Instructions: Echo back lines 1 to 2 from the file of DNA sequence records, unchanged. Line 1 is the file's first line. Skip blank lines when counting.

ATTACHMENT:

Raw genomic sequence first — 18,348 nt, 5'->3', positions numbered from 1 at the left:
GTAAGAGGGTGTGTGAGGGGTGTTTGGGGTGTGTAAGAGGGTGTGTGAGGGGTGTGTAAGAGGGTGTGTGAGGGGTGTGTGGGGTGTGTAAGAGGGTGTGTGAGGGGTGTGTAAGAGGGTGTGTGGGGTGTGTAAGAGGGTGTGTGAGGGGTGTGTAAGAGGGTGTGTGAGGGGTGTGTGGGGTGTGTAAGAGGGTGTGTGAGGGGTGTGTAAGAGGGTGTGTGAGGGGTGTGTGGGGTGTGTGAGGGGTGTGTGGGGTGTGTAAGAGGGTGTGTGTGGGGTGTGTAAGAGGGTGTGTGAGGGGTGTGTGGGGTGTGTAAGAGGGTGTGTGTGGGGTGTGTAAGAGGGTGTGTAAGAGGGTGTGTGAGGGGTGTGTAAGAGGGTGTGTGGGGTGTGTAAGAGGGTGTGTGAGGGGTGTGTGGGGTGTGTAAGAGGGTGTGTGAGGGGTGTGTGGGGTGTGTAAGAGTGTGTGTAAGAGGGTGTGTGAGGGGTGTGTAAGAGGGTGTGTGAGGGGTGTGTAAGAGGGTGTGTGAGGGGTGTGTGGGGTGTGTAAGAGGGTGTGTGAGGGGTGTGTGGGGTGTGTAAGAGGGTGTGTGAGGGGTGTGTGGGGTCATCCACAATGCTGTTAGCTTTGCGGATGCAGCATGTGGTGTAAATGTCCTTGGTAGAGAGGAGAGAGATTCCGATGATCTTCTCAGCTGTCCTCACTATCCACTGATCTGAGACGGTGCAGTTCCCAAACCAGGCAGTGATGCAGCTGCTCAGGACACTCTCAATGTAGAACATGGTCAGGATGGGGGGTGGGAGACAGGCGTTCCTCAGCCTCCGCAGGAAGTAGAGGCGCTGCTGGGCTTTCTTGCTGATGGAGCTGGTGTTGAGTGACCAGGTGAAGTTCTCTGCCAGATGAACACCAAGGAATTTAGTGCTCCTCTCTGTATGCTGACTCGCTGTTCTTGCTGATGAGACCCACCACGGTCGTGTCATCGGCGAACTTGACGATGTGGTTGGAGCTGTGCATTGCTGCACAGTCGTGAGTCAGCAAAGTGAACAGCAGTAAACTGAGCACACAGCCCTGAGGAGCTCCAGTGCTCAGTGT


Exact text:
Raw genomic sequence first — 18,348 nt, 5'->3', positions numbered from 1 at the left:
GTAAGAGGGTGTGTGAGGGGTGTTTGGGGTGTGTAAGAGGGTGTGTGAGGGGTGTGTAAGAGGGTGTGTGAGGGGTGTGTGGGGTGTGTAAGAGGGTGTGTGAGGGGTGTGTAAGAGGGTGTGTGGGGTGTGTAAGAGGGTGTGTGAGGGGTGTGTAAGAGGGTGTGTGAGGGGTGTGTGGGGTGTGTAAGAGGGTGTGTGAGGGGTGTGTAAGAGGGTGTGTGAGGGGTGTGTGGGGTGTGTGAGGGGTGTGTGGGGTGTGTAAGAGGGTGTGTGTGGGGTGTGTAAGAGGGTGTGTGAGGGGTGTGTGGGGTGTGTAAGAGGGTGTGTGTGGGGTGTGTAAGAGGGTGTGTAAGAGGGTGTGTGAGGGGTGTGTAAGAGGGTGTGTGGGGTGTGTAAGAGGGTGTGTGAGGGGTGTGTGGGGTGTGTAAGAGGGTGTGTGAGGGGTGTGTGGGGTGTGTAAGAGTGTGTGTAAGAGGGTGTGTGAGGGGTGTGTAAGAGGGTGTGTGAGGGGTGTGTAAGAGGGTGTGTGAGGGGTGTGTGGGGTGTGTAAGAGGGTGTGTGAGGGGTGTGTGGGGTGTGTAAGAGGGTGTGTGAGGGGTGTGTGGGGTCATCCACAATGCTGTTAGCTTTGCGGATGCAGCATGTGGTGTAAATGTCCTTGGTAGAGAGGAGAGAGATTCCGATGATCTTCTCAGCTGTCCTCACTATCCACTGATCTGAGACGGTGCAGTTCCCAAACCAGGCAGTGATGCAGCTGCTCAGGACACTCTCAATGTAGAACATGGTCAGGATGGGGGGTGGGAGACAGGCGTTCCTCAGCCTCCGCAGGAAGTAGAGGCGCTGCTGGGCTTTCTTGCTGATGGAGCTGGTGTTGAGTGACCAGGTGAAGTTCTCTGCCAGATGAACACCAAGGAATTTAGTGCTCCTCTCTGTATGCTGACTCGCTGTTCTTGCTGATGAGACCCACCACGGTCGTGTCATCGGCGAACTTGACGATGTGGTTGGAGCTGTGCATTGCTGCACAGTCGTGAGTCAGCAAAGTGAACAGCAGTAAACTGAGCACACAGCCCTGAGGAGCTCCAGTGCTCAGTGT